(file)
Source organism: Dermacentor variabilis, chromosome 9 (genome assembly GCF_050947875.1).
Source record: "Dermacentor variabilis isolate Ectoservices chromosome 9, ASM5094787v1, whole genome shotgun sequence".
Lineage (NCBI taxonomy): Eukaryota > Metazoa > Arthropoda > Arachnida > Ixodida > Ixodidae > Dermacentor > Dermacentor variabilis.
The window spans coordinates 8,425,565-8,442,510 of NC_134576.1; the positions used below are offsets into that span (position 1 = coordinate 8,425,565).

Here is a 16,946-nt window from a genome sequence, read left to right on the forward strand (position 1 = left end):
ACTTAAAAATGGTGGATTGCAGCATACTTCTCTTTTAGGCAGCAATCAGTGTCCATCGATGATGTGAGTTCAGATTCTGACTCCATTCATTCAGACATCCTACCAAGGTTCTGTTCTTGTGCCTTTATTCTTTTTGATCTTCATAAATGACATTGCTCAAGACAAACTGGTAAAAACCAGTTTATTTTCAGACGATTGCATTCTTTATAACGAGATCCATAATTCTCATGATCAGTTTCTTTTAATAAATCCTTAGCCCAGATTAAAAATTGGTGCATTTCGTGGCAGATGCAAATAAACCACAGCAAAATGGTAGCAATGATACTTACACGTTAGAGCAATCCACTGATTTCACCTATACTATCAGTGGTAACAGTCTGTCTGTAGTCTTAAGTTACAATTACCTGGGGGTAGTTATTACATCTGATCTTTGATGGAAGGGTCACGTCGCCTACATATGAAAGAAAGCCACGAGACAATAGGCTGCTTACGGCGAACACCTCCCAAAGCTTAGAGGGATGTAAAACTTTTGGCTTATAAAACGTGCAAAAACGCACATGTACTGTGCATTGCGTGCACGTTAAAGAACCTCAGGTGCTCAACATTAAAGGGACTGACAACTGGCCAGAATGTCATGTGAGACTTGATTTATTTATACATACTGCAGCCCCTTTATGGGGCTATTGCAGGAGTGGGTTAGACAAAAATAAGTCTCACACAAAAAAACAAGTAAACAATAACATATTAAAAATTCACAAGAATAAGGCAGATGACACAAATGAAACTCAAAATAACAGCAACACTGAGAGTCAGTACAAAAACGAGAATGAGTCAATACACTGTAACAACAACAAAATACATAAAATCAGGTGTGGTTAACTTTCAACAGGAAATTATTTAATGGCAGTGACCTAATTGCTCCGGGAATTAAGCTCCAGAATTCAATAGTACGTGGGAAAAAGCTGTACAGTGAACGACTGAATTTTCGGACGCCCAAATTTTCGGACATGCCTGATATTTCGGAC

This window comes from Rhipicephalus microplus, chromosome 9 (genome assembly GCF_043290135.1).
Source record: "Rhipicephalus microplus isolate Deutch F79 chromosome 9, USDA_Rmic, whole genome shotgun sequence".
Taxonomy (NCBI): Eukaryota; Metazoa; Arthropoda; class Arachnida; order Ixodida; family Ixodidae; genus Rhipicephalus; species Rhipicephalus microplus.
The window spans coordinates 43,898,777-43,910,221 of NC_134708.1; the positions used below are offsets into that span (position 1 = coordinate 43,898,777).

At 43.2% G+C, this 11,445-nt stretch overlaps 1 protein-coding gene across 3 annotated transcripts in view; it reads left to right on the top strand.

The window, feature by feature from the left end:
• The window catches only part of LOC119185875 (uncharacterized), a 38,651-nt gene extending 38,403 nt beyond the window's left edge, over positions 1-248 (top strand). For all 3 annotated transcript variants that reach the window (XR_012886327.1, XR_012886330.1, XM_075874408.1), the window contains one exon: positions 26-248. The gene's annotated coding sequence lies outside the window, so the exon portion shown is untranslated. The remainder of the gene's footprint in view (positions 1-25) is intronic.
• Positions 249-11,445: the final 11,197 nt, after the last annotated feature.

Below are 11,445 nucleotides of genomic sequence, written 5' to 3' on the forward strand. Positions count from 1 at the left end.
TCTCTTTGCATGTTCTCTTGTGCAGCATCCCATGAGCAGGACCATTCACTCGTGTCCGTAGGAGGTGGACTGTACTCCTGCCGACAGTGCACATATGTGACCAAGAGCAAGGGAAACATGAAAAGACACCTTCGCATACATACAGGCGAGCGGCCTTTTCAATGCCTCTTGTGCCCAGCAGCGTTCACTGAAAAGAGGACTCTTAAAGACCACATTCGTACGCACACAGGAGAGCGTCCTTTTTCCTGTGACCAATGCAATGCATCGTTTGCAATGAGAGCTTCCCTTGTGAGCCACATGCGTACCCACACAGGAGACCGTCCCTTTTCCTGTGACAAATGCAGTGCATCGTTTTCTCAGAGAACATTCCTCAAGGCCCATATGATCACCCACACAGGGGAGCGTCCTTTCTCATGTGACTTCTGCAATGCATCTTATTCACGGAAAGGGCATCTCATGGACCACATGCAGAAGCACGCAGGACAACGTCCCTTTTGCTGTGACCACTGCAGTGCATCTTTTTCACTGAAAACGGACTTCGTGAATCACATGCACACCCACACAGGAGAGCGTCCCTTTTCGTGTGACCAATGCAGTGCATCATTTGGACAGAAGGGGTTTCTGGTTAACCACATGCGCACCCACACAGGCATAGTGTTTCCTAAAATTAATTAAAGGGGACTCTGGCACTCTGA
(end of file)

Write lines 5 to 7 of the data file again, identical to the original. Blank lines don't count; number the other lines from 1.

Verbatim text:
Here is a 16,946-nt window from a genome sequence, read left to right on the forward strand (position 1 = left end):
ACTTAAAAATGGTGGATTGCAGCATACTTCTCTTTTAGGCAGCAATCAGTGTCCATCGATGATGTGAGTTCAGATTCTGACTCCATTCATTCAGACATCCTACCAAGGTTCTGTTCTTGTGCCTTTATTCTTTTTGATCTTCATAAATGACATTGCTCAAGACAAACTGGTAAAAACCAGTTTATTTTCAGACGATTGCATTCTTTATAACGAGATCCATAATTCTCATGATCAGTTTCTTTTAATAAATCCTTAGCCCAGATTAAAAATTGGTGCATTTCGTGGCAGATGCAAATAAACCACAGCAAAATGGTAGCAATGATACTTACACGTTAGAGCAATCCACTGATTTCACCTATACTATCAGTGGTAACAGTCTGTCTGTAGTCTTAAGTTACAATTACCTGGGGGTAGTTATTACATCTGATCTTTGATGGAAGGGTCACGTCGCCTACATATGAAAGAAAGCCACGAGACAATAGGCTGCTTACGGCGAACACCTCCCAAAGCTTAGAGGGATGTAAAACTTTTGGCTTATAAAACGTGCAAAAACGCACATGTACTGTGCATTGCGTGCACGTTAAAGAACCTCAGGTGCTCAACATTAAAGGGACTGACAACTGGCCAGAATGTCATGTGAGACTTGATTTATTTATACATACTGCAGCCCCTTTATGGGGCTATTGCAGGAGTGGGTTAGACAAAAATAAGTCTCACACAAAAAAACAAGTAAACAATAACATATTAAAAATTCACAAGAATAAGGCAGATGACACAAATGAAACTCAAAATAACAGCAACACTGAGAGTCAGTACAAAAACGAGAATGAGTCAATACACTGTAACAACAACAAAATACATAAAATCAGGTGTGGTTAACTTTCAACAGGAAATTATTTAATGGCAGTGACCTAATTGCTCCGGGAATTAAGCTCCAGAATTCAATAGTACGTGGGAAAAAGCTGTACAGTGAACGACTGAATTTTCGGACGCCCAAATTTTCGGACATGCCTGATATTTCGGAC

This window comes from Rhipicephalus microplus, chromosome 9 (genome assembly GCF_043290135.1).